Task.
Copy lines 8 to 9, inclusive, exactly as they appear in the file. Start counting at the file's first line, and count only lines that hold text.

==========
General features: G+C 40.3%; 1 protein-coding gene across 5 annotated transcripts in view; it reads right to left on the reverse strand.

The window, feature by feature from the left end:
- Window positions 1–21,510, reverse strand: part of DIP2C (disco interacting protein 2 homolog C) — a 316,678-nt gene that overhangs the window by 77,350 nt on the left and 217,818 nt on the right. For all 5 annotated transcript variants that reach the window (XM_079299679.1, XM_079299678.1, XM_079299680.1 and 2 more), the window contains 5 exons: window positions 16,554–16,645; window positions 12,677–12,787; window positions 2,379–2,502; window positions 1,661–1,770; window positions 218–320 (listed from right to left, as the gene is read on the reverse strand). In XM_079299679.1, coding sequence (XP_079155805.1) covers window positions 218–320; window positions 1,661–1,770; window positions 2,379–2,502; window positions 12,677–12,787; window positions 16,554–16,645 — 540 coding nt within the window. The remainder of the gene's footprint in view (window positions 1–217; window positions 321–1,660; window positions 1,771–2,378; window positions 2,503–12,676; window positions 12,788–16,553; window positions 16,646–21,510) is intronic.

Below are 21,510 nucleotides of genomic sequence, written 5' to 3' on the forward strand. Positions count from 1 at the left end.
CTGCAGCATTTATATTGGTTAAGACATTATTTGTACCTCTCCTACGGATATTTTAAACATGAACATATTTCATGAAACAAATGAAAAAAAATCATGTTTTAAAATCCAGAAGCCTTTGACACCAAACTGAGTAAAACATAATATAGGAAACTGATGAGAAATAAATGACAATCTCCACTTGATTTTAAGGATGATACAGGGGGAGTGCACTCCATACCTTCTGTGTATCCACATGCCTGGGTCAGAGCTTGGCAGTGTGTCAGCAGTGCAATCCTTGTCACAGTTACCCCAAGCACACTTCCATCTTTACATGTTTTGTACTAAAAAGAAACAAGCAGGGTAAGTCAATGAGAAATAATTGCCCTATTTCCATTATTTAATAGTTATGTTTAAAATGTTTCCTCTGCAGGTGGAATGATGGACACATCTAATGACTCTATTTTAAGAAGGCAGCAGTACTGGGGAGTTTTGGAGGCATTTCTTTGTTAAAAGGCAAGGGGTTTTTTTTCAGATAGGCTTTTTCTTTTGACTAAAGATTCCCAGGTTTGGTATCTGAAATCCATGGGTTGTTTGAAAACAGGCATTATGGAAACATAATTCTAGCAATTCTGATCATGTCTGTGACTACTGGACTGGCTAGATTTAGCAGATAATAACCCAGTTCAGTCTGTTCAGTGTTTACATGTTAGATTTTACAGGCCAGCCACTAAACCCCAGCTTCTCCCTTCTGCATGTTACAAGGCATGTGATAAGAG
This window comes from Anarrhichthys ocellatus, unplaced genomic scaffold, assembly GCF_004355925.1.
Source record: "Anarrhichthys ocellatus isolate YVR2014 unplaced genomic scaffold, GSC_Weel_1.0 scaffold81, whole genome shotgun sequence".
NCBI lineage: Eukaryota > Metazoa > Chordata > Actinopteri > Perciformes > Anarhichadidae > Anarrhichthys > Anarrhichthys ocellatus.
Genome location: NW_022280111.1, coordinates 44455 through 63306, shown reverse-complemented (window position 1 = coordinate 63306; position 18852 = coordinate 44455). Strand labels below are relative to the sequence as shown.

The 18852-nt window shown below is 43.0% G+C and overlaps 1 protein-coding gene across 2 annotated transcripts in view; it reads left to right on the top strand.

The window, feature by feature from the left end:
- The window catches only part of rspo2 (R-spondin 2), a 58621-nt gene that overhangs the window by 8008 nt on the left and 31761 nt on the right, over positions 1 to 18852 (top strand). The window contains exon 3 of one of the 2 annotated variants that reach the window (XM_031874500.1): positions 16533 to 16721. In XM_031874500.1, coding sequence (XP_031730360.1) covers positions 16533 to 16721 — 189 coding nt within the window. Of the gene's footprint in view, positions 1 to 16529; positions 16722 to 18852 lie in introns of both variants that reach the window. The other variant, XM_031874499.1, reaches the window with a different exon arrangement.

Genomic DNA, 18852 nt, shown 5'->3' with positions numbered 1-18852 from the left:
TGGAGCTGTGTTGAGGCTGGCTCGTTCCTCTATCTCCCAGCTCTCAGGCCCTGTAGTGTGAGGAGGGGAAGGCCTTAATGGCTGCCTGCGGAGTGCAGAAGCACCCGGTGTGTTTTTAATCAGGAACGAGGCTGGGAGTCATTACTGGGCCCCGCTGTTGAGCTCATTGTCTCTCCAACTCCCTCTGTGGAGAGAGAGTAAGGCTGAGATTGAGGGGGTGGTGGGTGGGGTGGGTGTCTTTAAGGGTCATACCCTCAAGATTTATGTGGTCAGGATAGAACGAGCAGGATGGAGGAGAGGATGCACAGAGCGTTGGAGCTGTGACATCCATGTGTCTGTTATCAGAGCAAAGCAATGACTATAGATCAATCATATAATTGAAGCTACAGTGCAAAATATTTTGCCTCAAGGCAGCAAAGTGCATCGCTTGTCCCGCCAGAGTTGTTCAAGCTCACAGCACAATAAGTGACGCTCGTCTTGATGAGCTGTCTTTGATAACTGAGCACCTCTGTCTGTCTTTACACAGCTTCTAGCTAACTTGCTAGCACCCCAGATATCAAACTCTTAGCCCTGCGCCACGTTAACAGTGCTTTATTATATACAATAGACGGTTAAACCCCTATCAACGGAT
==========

NCBI lineage: Eukaryota > Metazoa > Chordata > Actinopteri > Perciformes > Anarhichadidae > Anarrhichthys > Anarrhichthys ocellatus.
Genome location: NW_022280111.1, coordinates 44455 through 63306, shown reverse-complemented (window position 1 = coordinate 63306; position 18852 = coordinate 44455). Strand labels below are relative to the sequence as shown.